For more than 40 years, San Francisco’s Kronos Quartet—David Harrington (violin), John Sherba (violin), Hank Dutt (viola), and Sunny Yang (cello)—has combined a spirit of fearless exploration with a commitment to continually reimagine the string quartet experience. In the process, Kronos has become one of the world’s most celebrated and influential ensembles, performing thousands of concerts, releasing more than 60 recordings, collaborating with an eclectic mix of composers and performers, and commissioning over 900 works and arrangements for string quartet. They have won over 40 awards, including a Grammy Award and the prestigious Polar Music and Avery Fisher Prizes. The nonprofit Kronos Performing Arts Association manages all aspects of Kronos’ work, including the commissioning of new works, concert tours and home season performances, education programs, and a self-produced Kronos Festival. In 2015, Kronos launched Fifty for the Future: The Kronos Learning Repertoire, an education and legacy project that is commissioning—and distributing for free—the first learning library of contemporary repertoire for string quartet. Nonesuch, the quartet’s longtime label, celebrated the ensemble’s fortieth anniversary year with two releases: the Kronos Explorer Series five-CD box set and a new album, A Thousand Thoughts; more recently, Nonesuch released the One Earth, One People, One Love: Kronos Plays Terry Riley, five-CD, four album box set that included the new release Sunrise of the Planetary Dream Collector: Music of Terry Riley; and Folk Songs, which features Sam Amidon, Olivia Chaney, Rhiannon Giddens, and Natalie Merchant singing traditional folk songs with arrangements by Jacob Garchik, Nico Muhly, Donnacha Dennehy, and Gabe Witcher. Folk Songs was the fiftieth record Kronos has released on the label since 1985.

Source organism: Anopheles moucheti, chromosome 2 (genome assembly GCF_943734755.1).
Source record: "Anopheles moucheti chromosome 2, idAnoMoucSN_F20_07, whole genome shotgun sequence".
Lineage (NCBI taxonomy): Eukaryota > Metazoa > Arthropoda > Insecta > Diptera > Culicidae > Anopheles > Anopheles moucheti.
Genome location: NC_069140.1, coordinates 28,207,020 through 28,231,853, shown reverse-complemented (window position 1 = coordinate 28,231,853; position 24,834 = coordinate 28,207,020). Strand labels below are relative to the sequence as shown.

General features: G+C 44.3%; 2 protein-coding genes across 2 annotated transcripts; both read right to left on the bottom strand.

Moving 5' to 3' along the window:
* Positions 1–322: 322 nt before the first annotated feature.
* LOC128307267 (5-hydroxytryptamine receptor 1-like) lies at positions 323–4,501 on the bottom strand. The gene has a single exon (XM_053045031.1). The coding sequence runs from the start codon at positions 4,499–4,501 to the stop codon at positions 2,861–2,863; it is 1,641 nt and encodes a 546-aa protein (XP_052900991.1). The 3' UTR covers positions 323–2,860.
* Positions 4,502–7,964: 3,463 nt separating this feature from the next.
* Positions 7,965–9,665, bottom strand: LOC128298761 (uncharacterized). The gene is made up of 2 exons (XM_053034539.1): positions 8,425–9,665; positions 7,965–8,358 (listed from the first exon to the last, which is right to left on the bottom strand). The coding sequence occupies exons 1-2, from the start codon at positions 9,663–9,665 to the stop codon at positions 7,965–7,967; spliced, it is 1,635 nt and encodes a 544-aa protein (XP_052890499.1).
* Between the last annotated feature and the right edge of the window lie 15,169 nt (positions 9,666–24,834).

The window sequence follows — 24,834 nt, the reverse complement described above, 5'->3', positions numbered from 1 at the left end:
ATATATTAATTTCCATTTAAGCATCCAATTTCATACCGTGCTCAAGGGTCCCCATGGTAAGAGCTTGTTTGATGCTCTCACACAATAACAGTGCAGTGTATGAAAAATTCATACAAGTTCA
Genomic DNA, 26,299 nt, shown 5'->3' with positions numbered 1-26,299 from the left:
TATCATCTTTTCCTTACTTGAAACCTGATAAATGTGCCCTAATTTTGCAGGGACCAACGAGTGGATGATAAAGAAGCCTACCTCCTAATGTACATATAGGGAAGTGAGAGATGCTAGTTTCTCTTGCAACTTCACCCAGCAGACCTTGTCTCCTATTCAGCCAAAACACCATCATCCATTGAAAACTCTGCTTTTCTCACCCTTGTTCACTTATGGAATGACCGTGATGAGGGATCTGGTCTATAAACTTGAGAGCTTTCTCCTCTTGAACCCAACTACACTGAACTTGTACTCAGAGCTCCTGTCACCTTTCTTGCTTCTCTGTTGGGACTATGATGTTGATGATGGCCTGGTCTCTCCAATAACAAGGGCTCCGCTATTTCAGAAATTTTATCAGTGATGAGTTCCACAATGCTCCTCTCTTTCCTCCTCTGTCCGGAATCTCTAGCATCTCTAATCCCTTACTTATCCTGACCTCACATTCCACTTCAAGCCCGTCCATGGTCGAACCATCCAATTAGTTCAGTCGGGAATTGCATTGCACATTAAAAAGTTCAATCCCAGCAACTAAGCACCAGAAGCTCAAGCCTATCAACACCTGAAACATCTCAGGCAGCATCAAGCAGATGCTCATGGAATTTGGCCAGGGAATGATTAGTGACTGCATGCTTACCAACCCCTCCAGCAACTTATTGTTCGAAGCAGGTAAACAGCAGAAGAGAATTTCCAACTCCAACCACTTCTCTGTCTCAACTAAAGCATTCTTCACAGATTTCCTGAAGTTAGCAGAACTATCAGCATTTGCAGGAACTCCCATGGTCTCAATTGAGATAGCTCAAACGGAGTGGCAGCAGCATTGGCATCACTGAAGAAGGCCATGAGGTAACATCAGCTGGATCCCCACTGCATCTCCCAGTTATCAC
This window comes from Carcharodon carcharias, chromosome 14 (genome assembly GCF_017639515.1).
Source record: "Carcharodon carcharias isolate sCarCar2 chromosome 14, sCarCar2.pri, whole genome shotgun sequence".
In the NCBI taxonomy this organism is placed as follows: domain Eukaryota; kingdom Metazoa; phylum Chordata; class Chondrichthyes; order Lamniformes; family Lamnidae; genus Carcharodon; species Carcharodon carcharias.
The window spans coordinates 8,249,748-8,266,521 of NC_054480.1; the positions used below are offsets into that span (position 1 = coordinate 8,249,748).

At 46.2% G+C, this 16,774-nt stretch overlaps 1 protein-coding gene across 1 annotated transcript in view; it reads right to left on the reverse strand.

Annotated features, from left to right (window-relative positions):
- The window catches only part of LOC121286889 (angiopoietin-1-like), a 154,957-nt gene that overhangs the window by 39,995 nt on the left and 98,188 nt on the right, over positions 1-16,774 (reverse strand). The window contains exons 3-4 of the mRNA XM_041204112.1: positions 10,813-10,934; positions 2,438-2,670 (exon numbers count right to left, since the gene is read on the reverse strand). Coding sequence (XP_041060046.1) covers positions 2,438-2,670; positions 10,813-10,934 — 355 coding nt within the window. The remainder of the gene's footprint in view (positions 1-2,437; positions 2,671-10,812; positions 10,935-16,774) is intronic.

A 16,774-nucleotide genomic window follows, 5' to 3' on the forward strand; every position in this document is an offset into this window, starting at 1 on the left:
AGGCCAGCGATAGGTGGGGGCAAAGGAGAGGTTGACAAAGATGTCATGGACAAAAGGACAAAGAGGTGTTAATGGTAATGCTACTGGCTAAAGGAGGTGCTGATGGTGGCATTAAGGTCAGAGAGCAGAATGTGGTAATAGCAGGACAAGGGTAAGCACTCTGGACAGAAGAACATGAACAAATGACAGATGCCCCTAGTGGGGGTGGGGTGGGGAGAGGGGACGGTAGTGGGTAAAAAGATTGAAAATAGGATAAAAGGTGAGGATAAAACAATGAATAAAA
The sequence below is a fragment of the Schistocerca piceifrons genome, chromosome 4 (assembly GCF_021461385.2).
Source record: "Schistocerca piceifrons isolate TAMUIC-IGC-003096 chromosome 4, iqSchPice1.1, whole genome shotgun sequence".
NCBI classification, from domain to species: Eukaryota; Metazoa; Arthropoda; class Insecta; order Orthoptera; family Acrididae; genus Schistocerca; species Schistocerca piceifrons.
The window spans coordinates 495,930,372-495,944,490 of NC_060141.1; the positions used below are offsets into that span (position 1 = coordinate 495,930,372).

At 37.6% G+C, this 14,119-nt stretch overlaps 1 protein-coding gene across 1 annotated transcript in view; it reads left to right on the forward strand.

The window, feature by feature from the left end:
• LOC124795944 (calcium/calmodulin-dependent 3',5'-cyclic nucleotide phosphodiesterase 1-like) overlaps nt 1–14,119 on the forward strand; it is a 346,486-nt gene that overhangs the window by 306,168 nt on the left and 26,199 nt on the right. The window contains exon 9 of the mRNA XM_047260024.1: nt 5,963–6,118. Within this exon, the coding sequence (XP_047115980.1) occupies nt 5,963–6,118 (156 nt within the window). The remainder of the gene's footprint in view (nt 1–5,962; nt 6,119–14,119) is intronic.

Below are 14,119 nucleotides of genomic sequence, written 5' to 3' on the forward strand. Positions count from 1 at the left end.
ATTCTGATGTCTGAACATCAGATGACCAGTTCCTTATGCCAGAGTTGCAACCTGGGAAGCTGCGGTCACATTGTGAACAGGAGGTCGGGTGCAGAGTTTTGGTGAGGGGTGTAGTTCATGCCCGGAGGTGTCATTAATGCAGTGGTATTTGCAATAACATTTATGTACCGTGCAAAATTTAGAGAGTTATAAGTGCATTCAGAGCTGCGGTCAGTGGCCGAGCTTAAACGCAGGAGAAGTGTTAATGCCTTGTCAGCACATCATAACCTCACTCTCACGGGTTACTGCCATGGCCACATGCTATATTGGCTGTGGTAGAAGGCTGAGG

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Laurie Anderson and Kronos Quartet’s "Landfall," Their First Collaboration, Due February 16 on Nonesuch